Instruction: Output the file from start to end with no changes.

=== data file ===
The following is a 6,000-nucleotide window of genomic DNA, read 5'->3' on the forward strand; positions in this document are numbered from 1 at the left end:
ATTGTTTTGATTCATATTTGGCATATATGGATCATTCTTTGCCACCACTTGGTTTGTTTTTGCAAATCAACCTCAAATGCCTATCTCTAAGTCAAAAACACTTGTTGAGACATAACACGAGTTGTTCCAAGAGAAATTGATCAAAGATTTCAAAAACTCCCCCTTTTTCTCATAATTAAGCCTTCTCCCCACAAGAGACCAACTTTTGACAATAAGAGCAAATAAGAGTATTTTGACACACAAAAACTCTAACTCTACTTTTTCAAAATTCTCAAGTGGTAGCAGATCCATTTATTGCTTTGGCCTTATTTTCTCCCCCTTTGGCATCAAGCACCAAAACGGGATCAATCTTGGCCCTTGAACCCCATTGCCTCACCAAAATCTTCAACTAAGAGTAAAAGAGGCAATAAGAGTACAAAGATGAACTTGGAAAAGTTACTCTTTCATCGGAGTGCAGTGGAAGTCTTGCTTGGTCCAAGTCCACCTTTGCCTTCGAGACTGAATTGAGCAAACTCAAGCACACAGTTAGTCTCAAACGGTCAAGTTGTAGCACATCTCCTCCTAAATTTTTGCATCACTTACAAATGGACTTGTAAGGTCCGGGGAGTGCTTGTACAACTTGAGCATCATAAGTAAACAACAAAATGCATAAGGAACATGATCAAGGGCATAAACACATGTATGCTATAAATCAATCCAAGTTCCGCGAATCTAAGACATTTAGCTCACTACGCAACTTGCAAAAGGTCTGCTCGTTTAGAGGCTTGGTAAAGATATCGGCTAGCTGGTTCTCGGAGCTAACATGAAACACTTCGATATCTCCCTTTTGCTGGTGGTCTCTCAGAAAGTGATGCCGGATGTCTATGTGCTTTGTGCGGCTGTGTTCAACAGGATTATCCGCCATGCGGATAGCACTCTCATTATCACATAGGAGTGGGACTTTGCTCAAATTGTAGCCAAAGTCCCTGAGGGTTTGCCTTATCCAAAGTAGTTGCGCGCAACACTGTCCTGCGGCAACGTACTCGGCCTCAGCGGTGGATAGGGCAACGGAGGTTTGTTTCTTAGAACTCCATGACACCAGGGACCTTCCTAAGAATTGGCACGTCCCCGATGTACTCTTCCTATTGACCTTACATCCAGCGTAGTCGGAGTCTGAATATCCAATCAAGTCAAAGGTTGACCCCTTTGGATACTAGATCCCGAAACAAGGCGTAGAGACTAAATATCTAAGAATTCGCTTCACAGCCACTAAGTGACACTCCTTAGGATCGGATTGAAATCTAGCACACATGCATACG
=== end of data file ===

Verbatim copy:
The following is a 6,000-nucleotide window of genomic DNA, read 5'->3' on the forward strand; positions in this document are numbered from 1 at the left end:
ATTGTTTTGATTCATATTTGGCATATATGGATCATTCTTTGCCACCACTTGGTTTGTTTTTGCAAATCAACCTCAAATGCCTATCTCTAAGTCAAAAACACTTGTTGAGACATAACACGAGTTGTTCCAAGAGAAATTGATCAAAGATTTCAAAAACTCCCCCTTTTTCTCATAATTAAGCCTTCTCCCCACAAGAGACCAACTTTTGACAATAAGAGCAAATAAGAGTATTTTGACACACAAAAACTCTAACTCTACTTTTTCAAAATTCTCAAGTGGTAGCAGATCCATTTATTGCTTTGGCCTTATTTTCTCCCCCTTTGGCATCAAGCACCAAAACGGGATCAATCTTGGCCCTTGAACCCCATTGCCTCACCAAAATCTTCAACTAAGAGTAAAAGAGGCAATAAGAGTACAAAGATGAACTTGGAAAAGTTACTCTTTCATCGGAGTGCAGTGGAAGTCTTGCTTGGTCCAAGTCCACCTTTGCCTTCGAGACTGAATTGAGCAAACTCAAGCACACAGTTAGTCTCAAACGGTCAAGTTGTAGCACATCTCCTCCTAAATTTTTGCATCACTTACAAATGGACTTGTAAGGTCCGGGGAGTGCTTGTACAACTTGAGCATCATAAGTAAACAACAAAATGCATAAGGAACATGATCAAGGGCATAAACACATGTATGCTATAAATCAATCCAAGTTCCGCGAATCTAAGACATTTAGCTCACTACGCAACTTGCAAAAGGTCTGCTCGTTTAGAGGCTTGGTAAAGATATCGGCTAGCTGGTTCTCGGAGCTAACATGAAACACTTCGATATCTCCCTTTTGCTGGTGGTCTCTCAGAAAGTGATGCCGGATGTCTATGTGCTTTGTGCGGCTGTGTTCAACAGGATTATCCGCCATGCGGATAGCACTCTCATTATCACATAGGAGTGGGACTTTGCTCAAATTGTAGCCAAAGTCCCTGAGGGTTTGCCTTATCCAAAGTAGTTGCGCGCAACACTGTCCTGCGGCAACGTACTCGGCCTCAGCGGTGGATAGGGCAACGGAGGTTTGTTTCTTAGAACTCCATGACACCAGGGACCTTCCTAAGAATTGGCACGTCCCCGATGTACTCTTCCTATTGACCTTACATCCAGCGTAGTCGGAGTCTGAATATCCAATCAAGTCAAAGGTTGACCCCTTTGGATACTAGATCCCGAAACAAGGCGTAGAGACTAAATATCTAAGAATTCGCTTCACAGCCACTAAGTGACACTCCTTAGGATCGGATTGAAATCTAGCACACATGCATACG